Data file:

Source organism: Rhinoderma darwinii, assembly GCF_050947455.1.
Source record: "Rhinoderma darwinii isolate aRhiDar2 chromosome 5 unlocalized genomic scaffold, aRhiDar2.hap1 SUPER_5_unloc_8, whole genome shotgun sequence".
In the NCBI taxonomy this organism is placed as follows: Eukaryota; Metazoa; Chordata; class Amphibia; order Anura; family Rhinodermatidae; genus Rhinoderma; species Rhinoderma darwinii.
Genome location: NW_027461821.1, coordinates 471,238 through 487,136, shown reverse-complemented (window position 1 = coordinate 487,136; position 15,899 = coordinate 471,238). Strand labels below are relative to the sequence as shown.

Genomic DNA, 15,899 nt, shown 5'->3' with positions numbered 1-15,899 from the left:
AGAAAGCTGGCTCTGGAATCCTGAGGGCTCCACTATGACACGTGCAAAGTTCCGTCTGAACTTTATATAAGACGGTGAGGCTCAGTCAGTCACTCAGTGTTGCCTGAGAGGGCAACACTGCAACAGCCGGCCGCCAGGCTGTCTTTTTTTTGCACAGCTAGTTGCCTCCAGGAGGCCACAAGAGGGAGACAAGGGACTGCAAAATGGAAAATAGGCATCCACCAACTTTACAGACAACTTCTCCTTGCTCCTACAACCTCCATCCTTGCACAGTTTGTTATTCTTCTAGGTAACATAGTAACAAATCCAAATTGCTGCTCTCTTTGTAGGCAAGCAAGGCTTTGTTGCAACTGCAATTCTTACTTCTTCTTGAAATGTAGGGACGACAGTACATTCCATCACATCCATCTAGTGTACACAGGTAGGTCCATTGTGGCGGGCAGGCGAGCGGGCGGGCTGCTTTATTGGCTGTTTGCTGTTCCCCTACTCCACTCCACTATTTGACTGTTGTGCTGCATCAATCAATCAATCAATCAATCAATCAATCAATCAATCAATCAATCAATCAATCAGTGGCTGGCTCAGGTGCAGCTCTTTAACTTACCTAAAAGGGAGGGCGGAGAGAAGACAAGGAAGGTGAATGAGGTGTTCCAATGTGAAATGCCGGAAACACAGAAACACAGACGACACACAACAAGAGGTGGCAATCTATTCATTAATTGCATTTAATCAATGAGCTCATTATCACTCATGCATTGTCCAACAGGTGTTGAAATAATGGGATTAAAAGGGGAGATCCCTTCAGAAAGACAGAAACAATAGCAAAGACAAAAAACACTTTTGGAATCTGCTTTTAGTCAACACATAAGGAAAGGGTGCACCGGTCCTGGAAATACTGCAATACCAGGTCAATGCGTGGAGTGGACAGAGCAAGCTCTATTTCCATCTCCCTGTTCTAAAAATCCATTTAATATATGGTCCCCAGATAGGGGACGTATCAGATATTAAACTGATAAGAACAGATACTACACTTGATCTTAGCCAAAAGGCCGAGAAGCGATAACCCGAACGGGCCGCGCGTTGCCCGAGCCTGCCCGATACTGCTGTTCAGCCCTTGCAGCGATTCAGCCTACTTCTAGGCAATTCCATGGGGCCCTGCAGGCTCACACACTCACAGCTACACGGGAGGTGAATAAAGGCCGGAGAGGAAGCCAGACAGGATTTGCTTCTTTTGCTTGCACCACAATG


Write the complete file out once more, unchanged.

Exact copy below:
Source organism: Rhinoderma darwinii, assembly GCF_050947455.1.
Source record: "Rhinoderma darwinii isolate aRhiDar2 chromosome 5 unlocalized genomic scaffold, aRhiDar2.hap1 SUPER_5_unloc_8, whole genome shotgun sequence".
In the NCBI taxonomy this organism is placed as follows: Eukaryota; Metazoa; Chordata; class Amphibia; order Anura; family Rhinodermatidae; genus Rhinoderma; species Rhinoderma darwinii.
Genome location: NW_027461821.1, coordinates 471,238 through 487,136, shown reverse-complemented (window position 1 = coordinate 487,136; position 15,899 = coordinate 471,238). Strand labels below are relative to the sequence as shown.

Genomic DNA, 15,899 nt, shown 5'->3' with positions numbered 1-15,899 from the left:
AGAAAGCTGGCTCTGGAATCCTGAGGGCTCCACTATGACACGTGCAAAGTTCCGTCTGAACTTTATATAAGACGGTGAGGCTCAGTCAGTCACTCAGTGTTGCCTGAGAGGGCAACACTGCAACAGCCGGCCGCCAGGCTGTCTTTTTTTTGCACAGCTAGTTGCCTCCAGGAGGCCACAAGAGGGAGACAAGGGACTGCAAAATGGAAAATAGGCATCCACCAACTTTACAGACAACTTCTCCTTGCTCCTACAACCTCCATCCTTGCACAGTTTGTTATTCTTCTAGGTAACATAGTAACAAATCCAAATTGCTGCTCTCTTTGTAGGCAAGCAAGGCTTTGTTGCAACTGCAATTCTTACTTCTTCTTGAAATGTAGGGACGACAGTACATTCCATCACATCCATCTAGTGTACACAGGTAGGTCCATTGTGGCGGGCAGGCGAGCGGGCGGGCTGCTTTATTGGCTGTTTGCTGTTCCCCTACTCCACTCCACTATTTGACTGTTGTGCTGCATCAATCAATCAATCAATCAATCAATCAATCAATCAATCAATCAATCAATCAATCAGTGGCTGGCTCAGGTGCAGCTCTTTAACTTACCTAAAAGGGAGGGCGGAGAGAAGACAAGGAAGGTGAATGAGGTGTTCCAATGTGAAATGCCGGAAACACAGAAACACAGACGACACACAACAAGAGGTGGCAATCTATTCATTAATTGCATTTAATCAATGAGCTCATTATCACTCATGCATTGTCCAACAGGTGTTGAAATAATGGGATTAAAAGGGGAGATCCCTTCAGAAAGACAGAAACAATAGCAAAGACAAAAAACACTTTTGGAATCTGCTTTTAGTCAACACATAAGGAAAGGGTGCACCGGTCCTGGAAATACTGCAATACCAGGTCAATGCGTGGAGTGGACAGAGCAAGCTCTATTTCCATCTCCCTGTTCTAAAAATCCATTTAATATATGGTCCCCAGATAGGGGACGTATCAGATATTAAACTGATAAGAACAGATACTACACTTGATCTTAGCCAAAAGGCCGAGAAGCGATAACCCGAACGGGCCGCGCGTTGCCCGAGCCTGCCCGATACTGCTGTTCAGCCCTTGCAGCGATTCAGCCTACTTCTAGGCAATTCCATGGGGCCCTGCAGGCTCACACACTCACAGCTACACGGGAGGTGAATAAAGGCCGGAGAGGAAGCCAGACAGGATTTGCTTCTTTTGCTTGCACCACAATG